Over the past week, we have all had to ask ourselves some difficult questions. We have had to get used to a new normal.

We do not know what the next couple of weeks/months might look like, or when life as we knew it will return.

As hard as it is for us to wrap our heads around what is going on, our children will have questions for us. Why are we not going to school? I’m not sick, so why can’t my friends come over to play? Why is the aquarium/zoo/science center not an option for us this weekend??

They are both innocent and naive to the struggles in the larger world right now, but they are well aware that their world has been affected.

So while we are all trying to navigate this new normal, here are a few tips for how you can help the littlest people in your life cope with what is going on.

Process how you are feeling about the situation first

When difficult times hit, it is inevitable that we will have our feelings about it. After all, we are ALL going through struggles right now.

Take a moment and make sure you have a handle on how you are expressing these feelings. Our children will always take cues from us so if we are worried, they will worry themselves. While some of this worry is normal and to be expected, you don’t want to overly concern your kids with things they don’t need to themselves worry about.

Allow your child to guide the conversation

Start by asking your child to share with you the information they already know about the situation. Ask them what they heard and what questions they may have.

Do your best not to offer more detail than necessary. Help them to process what they are feeling.

As adults, most of us have figured out how to work through our emotions when these situations take place. Our children have yet to learn this and will need our help.

Limit media access

During times like this, news media outlets tend to be hyper-focused on providing details, and this information can be really scary for little ones. As a parent, you want to maintain control over the information that they are receiving.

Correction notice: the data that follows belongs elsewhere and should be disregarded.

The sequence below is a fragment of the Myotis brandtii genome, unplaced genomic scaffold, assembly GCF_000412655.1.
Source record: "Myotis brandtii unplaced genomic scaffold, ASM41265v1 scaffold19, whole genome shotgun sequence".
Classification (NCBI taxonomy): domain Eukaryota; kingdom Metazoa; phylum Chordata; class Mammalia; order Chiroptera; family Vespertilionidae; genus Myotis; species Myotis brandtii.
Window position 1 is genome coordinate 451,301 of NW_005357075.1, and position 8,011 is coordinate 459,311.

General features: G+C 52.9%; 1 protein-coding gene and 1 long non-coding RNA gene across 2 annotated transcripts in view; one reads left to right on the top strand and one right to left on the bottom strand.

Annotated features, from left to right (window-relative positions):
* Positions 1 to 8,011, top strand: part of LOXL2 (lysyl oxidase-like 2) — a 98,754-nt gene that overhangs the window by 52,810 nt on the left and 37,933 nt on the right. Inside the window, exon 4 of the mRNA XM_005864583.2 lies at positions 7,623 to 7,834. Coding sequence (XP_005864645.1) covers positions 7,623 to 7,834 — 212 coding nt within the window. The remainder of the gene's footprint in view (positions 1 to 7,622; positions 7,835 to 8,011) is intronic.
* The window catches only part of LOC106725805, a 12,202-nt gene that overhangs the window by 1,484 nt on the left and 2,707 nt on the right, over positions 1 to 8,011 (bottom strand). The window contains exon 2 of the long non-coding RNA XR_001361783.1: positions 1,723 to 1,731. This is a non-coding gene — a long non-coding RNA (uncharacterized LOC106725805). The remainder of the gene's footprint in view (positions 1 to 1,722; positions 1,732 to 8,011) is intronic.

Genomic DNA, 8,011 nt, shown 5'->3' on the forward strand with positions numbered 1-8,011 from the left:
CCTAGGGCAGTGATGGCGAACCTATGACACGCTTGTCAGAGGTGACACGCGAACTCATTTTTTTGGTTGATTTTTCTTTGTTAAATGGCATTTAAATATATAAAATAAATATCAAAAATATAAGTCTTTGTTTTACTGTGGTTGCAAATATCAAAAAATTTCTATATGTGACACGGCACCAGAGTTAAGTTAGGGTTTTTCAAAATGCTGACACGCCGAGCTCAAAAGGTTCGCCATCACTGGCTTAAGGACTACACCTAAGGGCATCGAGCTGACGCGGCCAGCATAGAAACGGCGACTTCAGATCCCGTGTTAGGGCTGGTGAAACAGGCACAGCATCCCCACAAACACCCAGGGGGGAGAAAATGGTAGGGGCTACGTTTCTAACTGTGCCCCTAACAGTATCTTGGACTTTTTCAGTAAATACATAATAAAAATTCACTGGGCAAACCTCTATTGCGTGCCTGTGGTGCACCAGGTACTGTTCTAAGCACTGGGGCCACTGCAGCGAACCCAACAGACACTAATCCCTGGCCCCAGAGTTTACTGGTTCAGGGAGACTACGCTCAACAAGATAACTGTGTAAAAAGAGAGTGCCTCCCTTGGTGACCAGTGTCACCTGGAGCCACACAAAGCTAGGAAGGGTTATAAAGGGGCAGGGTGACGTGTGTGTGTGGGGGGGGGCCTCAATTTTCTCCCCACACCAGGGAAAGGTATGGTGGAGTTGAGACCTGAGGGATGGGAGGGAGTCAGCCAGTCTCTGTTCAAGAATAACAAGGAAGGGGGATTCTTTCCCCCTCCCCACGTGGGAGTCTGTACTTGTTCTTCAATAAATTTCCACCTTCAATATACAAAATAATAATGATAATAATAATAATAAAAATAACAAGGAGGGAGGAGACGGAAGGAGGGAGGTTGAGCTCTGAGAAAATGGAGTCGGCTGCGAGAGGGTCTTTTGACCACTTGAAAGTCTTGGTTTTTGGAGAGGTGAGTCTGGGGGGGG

For children specifically, it can be very difficult to process the material they are witnessing through media coverage, and much of it is not information they need anyway. Making sure that you are the one to share this information ensures that you are able to support them as well.

Look for the helpers

Fred Rogers, aka “Mr. Rogers,” was famously quoted as saying, “When I was a young boy and I would see scary things in the news, my mother would say to me, ‘Look for the helpers. You will always find people who are helping.’”

For small children, this is a wonderful way to address stressful events. Talk about stories of heroism. Discuss how the front-line workers are able to help the people who need them. While we can’t prevent situations like from occurring, knowing there will always be people around to help can be comforting for children.

As always, if you need additional resources or support during this time, please make sure you seek the help of a mental health professional in your community.

Talya Knable, psychotherapist and Jmore parenting columnist, stands in her Lutherville home. (Photo by Steve Ruark)
(Photo by Steve Ruark)

Jmore parenting columnist Talya Knable is a psychotherapist who lives in Lutherville with her husband, Stephen, and their two children, Jack and Leigh. Her website is tkpsych.com/. She is also the assistant clinical director of Shalom Tikvah (shalomtikvah.org/), a local non-profit organization that supports Jewish families facing mental illness and other challenging life circumstances.

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